First lady focuses on women but misses unemployment issue

One of the first efforts Michelle Obama launched in the East Wing was a mentoring program for young women to drive home her message that success requires hard work. This week, Obama took that message to Africa for the first time.

At the mid-point of her tour of South Africa and Botswana, the first lady has heard the uplifting stories of young women who have overcome the odds. She met with one of the first black academics to earn a PhD in South Africa, several of the nation's Rhodes scholars and the creator of a micro-finance institution in Senegal.

But she has not met with many women like Promise Mootle, a 22-year-old single mother. Like nearly half of young black women in South Africa, Mootle is unemployed and her prospects are bleak, a situation that has led to despair in some communities.

As the first lady’s motorcade passed through the township of Soweto on Wednesday, Mootle stood on the side of the road behind yellow police tape with a dusty flowered wrap tied around her head, a frown on her face and her arms folded

“It's not every day that the first black lady U.S. president comes to our country,” Mootle said. “But we are a little disappointed because we will not get to see her. We will not even get to shake her hand.”

Obama’s visit — which has been jam-packed with events put together by the U.S. Embassy here — has focused on the successes and potential of young people. In Johannesburg, she has spent time with 76 handpicked young women, a group a White House aide described as “some of the most awesome women in Africa.” On Thursday, she took questions from 50 high school students — more girls than boys — from disadvantaged communities.

Obama has spoken about domestic abuse and HIV/AIDS, has seen the shantytowns and visited the impoverished community of Zandsprit, where many of the handmade metal and wood shacks have no electricity or plumbing. She has also mentioned unemployment and job creation.

But Obama described her mission as one of positive encouragement, and State Department officials said they wanted her to focus on the region’s successes.

“Whenever I’m around young leaders who are struggling and working and doing the right thing, it’s emotional for me,” she said in an interview.

Obama spent half a day in Soweto meeting with the women in small groups, listening as they talked about everything from patriarchy in South African government, where the president has three wives, to violence in schools.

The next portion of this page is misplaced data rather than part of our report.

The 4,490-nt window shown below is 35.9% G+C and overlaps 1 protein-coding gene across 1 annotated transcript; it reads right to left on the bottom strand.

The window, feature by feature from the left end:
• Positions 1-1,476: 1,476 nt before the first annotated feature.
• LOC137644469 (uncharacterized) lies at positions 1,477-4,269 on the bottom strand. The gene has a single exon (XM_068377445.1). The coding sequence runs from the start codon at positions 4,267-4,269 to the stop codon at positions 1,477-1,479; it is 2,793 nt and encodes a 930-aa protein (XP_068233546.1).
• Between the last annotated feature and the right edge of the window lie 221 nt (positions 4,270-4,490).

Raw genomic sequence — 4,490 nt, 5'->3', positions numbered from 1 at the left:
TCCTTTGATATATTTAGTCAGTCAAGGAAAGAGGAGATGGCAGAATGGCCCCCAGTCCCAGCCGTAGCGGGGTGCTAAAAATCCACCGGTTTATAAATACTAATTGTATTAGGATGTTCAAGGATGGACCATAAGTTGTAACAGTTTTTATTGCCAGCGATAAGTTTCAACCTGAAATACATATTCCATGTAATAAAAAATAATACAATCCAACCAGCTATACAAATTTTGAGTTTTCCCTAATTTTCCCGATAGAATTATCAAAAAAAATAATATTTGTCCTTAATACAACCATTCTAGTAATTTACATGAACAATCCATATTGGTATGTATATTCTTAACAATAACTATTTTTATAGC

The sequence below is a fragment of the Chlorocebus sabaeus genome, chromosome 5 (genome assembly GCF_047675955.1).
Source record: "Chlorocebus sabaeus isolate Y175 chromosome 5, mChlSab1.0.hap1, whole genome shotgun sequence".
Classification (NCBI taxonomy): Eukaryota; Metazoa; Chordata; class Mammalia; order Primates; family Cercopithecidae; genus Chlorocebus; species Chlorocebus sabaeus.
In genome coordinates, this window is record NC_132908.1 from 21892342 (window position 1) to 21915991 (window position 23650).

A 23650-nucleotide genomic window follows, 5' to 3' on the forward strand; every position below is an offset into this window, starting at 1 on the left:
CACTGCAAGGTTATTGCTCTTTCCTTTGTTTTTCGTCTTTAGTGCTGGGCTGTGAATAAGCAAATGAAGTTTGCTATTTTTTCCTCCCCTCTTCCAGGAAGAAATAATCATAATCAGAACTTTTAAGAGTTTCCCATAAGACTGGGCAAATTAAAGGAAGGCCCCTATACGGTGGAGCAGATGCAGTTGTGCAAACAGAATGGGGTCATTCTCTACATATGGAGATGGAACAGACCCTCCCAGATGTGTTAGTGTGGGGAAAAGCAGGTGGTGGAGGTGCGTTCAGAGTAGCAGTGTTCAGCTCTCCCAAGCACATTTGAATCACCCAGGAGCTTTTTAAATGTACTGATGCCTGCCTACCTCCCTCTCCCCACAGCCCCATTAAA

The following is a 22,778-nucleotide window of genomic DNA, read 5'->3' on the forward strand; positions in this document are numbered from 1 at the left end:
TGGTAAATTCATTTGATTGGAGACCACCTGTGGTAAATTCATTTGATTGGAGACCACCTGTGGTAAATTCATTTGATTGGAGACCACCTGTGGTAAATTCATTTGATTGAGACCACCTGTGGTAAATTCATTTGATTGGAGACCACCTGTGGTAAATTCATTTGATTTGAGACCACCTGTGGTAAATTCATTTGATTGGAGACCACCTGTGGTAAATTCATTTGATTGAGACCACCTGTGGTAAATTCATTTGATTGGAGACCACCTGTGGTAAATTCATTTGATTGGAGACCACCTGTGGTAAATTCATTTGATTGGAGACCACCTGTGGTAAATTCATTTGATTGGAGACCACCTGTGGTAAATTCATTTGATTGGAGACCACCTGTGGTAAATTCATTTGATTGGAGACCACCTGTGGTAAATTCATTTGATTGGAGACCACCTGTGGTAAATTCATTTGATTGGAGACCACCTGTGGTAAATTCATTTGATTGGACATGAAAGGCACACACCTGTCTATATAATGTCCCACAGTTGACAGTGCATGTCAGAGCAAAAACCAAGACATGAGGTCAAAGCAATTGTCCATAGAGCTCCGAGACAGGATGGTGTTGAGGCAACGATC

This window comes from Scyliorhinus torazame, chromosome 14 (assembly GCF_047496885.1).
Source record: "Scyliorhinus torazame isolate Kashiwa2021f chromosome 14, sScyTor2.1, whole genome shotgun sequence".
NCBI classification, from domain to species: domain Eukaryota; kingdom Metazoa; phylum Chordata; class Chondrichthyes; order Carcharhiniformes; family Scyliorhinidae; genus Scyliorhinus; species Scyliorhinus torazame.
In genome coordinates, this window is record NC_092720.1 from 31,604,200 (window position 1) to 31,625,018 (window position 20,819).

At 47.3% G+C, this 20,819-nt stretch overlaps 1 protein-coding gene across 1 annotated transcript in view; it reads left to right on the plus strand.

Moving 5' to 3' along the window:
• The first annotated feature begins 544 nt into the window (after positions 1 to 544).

“I’m just here to listen,” Obama told them. “This is just a beginning.”

Outside the library where the sessions were held in Soweto, there were reminders of the difficulties young women here face.

Mootle, for example, has two children, ages 5 and 3, and never finished high school. “Life has been difficult,” she said. “I'm finding jobs here and there, mostly on contract. We're just at home doing nothing if we don't have the money to go look for work.”

Like nearly a quarter of working women in South Africa, she has mostly worked in domestic labor, such as cleaning homes.

The successful South African women surrounding Obama this week acknowledged the chal­lenges that facing most black South African women, who are disproportionately unemployed.

Sitting with her friends in their business suits as invited guests to the first lady's speech at a church in Soweto, Nomkhita Nqweni was moved to tears as Obama spoke of the power of women.

“We still have abductions of young women — as young as 14 and 15 — who are taken from their families in rural areas,” ­Nqweni said. "That in a modernizing South Africa has no place."

Several times during Obama’s remarks at the church in Soweto, she seemed to hold back tears as she tied South Africa's anti-apartheid movement to the civil rights movement in the United States to the challenges that continue to face Africans, particularly women.

In speaking against domestic violence, she quoted a saying here: “If you hit a woman, you hit a rock.”

The U.S. ambassador to South Africa, Donald Gips, said Obama’s message was timely. “Young people on the continent are demanding improvement in their leadership,” Gips said. “That's part of the power.”

Lucinda Evans, whose anti-domestic violence organization, Philisa Abafazi Bethu, was invited to an event Obama attended Thursday, said the first lady's presence alone may be enough.

“Her coming here is going to be a wake-up call for a lot of people in the government that the plight of young women in South Africa needs to be prioritized,” Evans said. “We have a great democracy and poor gatekeepers. Women are still marginalized here.”

Krissah Thompson began writing for The Washington Post in 2001. She has covered local businesses, traveled to El Salvador and Guatemala to tell stories of immigrants’ connections to their home countries and reported from the newsroom’s Prince George’s County bureau. More recently, she has written about civil rights, race and politics.
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